ML blog image 4Meet Max – a boy with Tourette Syndrome (TS). Max explains all about what it feels like to have TS, what tics and triggers are, and how others can help him feel supported in new book, ‘Can I tell you about Tourette Syndrome?’ by Mal Leicester.

In this story, Max describes his encounter with a friendly dog and how it has helped him to manage his tics and feel more happy and accepted. There are some questions at the end to get discussions going on the topics raised in the story, and to help children understand more about living with TS.

You can also download a printable PDF version of the story here


A Boy’s Best Friend

It was Saturday morning and I was bored.  I had no one to play with and nothing to do.

“If we had a dog, I could take it for a walk,” I said.

Mum gave a big sigh. “You know why we can’t have a dog Max.  When you’re at school and I’m at work who would look after it?”

I sighed too and went off to the park where I saw some boys from my class.

“Here comes Ticcy,” one of them said. It was Jack.

“Clear off,” he shouted. “We don’t play with weirdos.”

I walked away.

I saw the black man from the shop in my street. He was throwing a ball for his big golden dog. I stopped to watch.

ML blog image 6“You throw it for him,” the man said. “He’s tired me out.”

I picked up the ball and threw it hard; a long, angry throw. I don’t think I cared if it was too far for the dog but he streaked after it, fast as the wind. He soon came running back with the ball in his mouth. He dropped it at my feet.  He looked up at me. His eyes were bright and he seemed to be smiling. He looked cute.

I was ticcing badly but I threw the ball again – not so far this time. In fact I threw the ball for ages. The dog loved the game and I enjoyed it so much that while we were playing my tics went away.

“We’ve got to go now”, the man said at last.

I began to walk back home. The man let me hold the dog’s lead until we reached his shop.

“I’m Mr Stuart,” he told me. “And your new friend there is Goldie.”

“I’m Max,” I said.

“Well Max,” said Mr Stuart. “If kids call you names, that’s down to them. Don’t blame yourself.”

Mr Stuart must have seen Jack being mean. I looked down feeling embarrassed.

“It’s because of my tics,” I mumbled.

“Well tics aren’t mean,” said Mr Stuart. “Any more than my black skin is mean. But if people call you names or call me names – well that sure is mean!”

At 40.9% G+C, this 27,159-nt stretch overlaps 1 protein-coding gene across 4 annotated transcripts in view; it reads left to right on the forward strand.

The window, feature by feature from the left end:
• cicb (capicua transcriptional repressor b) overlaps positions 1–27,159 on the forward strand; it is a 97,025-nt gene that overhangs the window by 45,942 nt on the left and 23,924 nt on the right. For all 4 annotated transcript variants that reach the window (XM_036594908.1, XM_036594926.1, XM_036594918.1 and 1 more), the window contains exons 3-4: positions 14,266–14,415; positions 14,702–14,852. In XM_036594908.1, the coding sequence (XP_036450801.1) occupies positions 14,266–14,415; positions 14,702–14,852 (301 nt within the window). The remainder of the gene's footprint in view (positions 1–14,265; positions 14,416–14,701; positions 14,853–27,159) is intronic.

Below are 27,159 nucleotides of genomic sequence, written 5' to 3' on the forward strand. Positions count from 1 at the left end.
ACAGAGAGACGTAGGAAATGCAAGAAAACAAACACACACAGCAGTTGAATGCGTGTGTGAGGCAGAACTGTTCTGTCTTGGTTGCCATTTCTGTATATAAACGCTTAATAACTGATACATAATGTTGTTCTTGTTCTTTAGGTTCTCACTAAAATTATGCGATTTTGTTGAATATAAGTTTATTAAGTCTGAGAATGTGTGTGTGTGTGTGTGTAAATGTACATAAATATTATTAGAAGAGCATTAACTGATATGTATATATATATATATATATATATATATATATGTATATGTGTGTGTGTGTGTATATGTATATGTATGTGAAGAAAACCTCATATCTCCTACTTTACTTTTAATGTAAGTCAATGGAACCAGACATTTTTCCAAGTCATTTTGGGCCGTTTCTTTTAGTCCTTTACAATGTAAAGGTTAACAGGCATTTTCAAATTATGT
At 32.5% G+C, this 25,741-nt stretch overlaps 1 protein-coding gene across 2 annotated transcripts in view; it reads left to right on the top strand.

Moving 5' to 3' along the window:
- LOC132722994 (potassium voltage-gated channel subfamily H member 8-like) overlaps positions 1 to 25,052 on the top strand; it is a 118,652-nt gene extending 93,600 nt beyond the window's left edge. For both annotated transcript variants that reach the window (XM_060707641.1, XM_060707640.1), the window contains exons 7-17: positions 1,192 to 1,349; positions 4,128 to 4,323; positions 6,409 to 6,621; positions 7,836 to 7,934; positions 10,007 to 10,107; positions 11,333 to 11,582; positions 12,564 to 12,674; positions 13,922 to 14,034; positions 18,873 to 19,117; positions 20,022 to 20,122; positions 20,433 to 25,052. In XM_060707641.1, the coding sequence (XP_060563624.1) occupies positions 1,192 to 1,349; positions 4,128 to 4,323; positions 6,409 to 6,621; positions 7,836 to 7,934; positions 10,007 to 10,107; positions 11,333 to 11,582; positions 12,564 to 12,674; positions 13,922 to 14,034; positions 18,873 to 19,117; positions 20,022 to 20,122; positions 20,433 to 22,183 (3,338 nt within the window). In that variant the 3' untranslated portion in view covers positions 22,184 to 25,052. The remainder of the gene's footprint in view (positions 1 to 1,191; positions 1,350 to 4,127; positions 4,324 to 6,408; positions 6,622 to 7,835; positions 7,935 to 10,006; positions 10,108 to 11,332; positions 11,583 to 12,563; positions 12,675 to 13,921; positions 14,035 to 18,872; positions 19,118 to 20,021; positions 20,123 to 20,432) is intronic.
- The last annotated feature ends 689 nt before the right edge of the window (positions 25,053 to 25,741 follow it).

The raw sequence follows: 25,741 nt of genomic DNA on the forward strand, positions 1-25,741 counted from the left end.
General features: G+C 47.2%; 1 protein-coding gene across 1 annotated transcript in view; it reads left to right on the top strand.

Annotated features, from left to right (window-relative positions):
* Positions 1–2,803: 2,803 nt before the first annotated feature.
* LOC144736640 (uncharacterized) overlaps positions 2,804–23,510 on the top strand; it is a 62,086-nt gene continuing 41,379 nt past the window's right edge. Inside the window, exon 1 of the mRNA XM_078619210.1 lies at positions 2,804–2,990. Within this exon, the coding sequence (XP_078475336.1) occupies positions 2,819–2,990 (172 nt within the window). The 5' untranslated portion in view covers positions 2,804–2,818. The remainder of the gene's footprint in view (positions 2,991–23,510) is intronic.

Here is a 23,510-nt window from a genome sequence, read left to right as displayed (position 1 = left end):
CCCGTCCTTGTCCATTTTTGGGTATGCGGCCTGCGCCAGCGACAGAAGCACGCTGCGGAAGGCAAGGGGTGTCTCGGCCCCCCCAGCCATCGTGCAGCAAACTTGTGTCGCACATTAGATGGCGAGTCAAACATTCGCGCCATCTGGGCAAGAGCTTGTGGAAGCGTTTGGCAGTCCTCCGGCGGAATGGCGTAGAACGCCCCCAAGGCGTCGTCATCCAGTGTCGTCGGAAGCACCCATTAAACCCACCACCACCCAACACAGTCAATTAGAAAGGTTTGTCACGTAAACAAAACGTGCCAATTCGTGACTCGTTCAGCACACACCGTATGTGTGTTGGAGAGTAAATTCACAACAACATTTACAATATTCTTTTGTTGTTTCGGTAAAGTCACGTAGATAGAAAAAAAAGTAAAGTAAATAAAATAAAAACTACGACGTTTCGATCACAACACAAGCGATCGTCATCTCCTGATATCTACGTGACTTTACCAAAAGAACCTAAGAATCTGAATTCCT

Mr Stuart handed me a bar of chocolate.

“Payment for playing with Goldie.”


Goldie licked my hand.

“He’s not mean,” I said.

Back home I didn’t tell Mum about Jack. It would only make her sad.  Quickly I told her about Goldie instead.

The next day Mum and me called into Mr Stuart’s shop. Mum wanted to say thank you for the chocolate and I was pleased. I might see Goldie.

“Thank you for yesterday,” Mum said.

“Woof,” I heard from behind the counter.

“Goldie knows it’s you Max,” laughed Mr Stuart.

Goldie’s head appeared above the counter. I leaned forward and stroked him.

“He’s awesome,” I said.

The smile left Mr Stuart’s face. He looked sad.

“Yeah, he is isn’t he? But I can’t keep him much longer. My landlord won’t allow pets. Says I can’t have him back at my flat at night. He’s got to leave by the end of the week.”

This gave me such a great idea I jumped up and down with excitement.

ML blog image 5“Let’s share him,” I said to Mr Stuart.  “He could be with you in the daytime and with us at night.”

I turned to Mum. “Please,” I pleaded.

Mr Stuart and I looked at Mum and waited.

After a long pause she said, “It sounds like a good idea,” and there and then Mum and Mr Stuart discussed the arrangements for a shared dog.

It works really well. On my way to school I leave Goldie at the shop. I pick him up on my way home and he wags his tail like fury and his whole body wags. At home I play with him and give him his tea. At night he sleeps on my bed.

On Saturdays Mr Stuart and I take Goldie to the park and on Sundays Mr Stuart lets me help in his shop. I love helping in the shop and when I serve them, the other kids in my class are a bit jealous. Most of them are friendly, and even Jack has stopped being mean. But my best friend, who always will be, is my great, good-as-gold dog.


Points for Discussion

Now you’ve read Max’s story, what do you think about these:

(1) Why do you think that Jack says Max is weird?

(2) How can you tell that Mr Stuart is kind, generous and fair?

(3) Why did Max’s tics go away during the game with Goldie?

(4) Why didn’t Max care if his first throw was too far for Goldie?

(5) What does Mr Stuart say is mean and not mean?

(6) Why do you think he says all this to Max?

(7) Why do you think Jack has stopped being mean?

(8) What makes Goldie so special to Max?


2 Thoughts

  1. A lovely story that children are hooked into. The questions are design to stimulate reflection and develop understanding.

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